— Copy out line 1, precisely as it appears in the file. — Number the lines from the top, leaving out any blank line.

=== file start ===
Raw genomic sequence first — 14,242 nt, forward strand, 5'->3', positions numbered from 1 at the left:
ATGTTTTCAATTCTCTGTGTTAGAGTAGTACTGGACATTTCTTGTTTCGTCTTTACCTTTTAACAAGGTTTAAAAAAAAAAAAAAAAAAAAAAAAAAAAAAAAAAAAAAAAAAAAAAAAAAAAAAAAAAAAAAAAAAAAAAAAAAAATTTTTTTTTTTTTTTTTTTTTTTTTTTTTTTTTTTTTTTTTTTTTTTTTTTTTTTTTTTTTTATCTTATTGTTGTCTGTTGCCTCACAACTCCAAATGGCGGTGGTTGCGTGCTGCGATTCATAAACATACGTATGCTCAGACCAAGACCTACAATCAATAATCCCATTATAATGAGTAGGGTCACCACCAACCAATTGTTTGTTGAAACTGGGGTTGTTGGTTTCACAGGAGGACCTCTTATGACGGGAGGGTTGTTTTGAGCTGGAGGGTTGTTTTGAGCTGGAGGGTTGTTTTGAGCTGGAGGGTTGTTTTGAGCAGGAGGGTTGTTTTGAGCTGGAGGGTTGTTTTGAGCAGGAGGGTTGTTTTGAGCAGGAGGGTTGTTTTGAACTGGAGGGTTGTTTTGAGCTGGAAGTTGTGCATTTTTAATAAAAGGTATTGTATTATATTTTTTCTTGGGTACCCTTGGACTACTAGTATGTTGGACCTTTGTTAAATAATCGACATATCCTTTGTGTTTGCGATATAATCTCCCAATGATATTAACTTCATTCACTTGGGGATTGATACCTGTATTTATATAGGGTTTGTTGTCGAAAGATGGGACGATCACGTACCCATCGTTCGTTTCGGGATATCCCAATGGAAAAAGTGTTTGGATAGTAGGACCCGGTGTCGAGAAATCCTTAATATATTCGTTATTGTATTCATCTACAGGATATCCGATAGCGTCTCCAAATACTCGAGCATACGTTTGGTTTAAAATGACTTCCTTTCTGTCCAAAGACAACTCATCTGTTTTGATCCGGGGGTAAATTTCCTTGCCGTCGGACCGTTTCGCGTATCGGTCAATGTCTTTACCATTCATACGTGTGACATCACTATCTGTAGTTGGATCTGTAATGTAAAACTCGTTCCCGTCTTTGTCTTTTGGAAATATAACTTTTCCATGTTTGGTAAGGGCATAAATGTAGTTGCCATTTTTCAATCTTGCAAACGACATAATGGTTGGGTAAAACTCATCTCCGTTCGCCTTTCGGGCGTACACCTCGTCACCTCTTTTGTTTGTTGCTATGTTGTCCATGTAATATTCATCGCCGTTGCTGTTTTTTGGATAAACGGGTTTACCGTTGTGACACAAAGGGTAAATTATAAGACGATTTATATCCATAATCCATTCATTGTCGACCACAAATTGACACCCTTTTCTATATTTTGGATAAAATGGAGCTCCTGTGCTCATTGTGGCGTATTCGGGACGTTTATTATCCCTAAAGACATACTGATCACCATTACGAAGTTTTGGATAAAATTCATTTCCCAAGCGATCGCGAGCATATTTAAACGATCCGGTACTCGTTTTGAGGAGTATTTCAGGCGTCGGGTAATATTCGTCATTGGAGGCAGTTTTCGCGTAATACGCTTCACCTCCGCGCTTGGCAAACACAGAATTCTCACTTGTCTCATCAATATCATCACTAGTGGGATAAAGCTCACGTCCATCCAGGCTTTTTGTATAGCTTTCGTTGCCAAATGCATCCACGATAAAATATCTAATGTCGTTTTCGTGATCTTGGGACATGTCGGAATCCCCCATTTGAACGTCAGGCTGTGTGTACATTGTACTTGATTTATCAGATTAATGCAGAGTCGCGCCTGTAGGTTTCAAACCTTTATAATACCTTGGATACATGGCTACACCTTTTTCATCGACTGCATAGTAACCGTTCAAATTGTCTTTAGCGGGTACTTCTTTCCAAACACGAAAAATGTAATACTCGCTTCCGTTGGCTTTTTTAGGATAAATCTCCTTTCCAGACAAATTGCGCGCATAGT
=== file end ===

Raw genomic sequence first — 14,242 nt, forward strand, 5'->3', positions numbered from 1 at the left: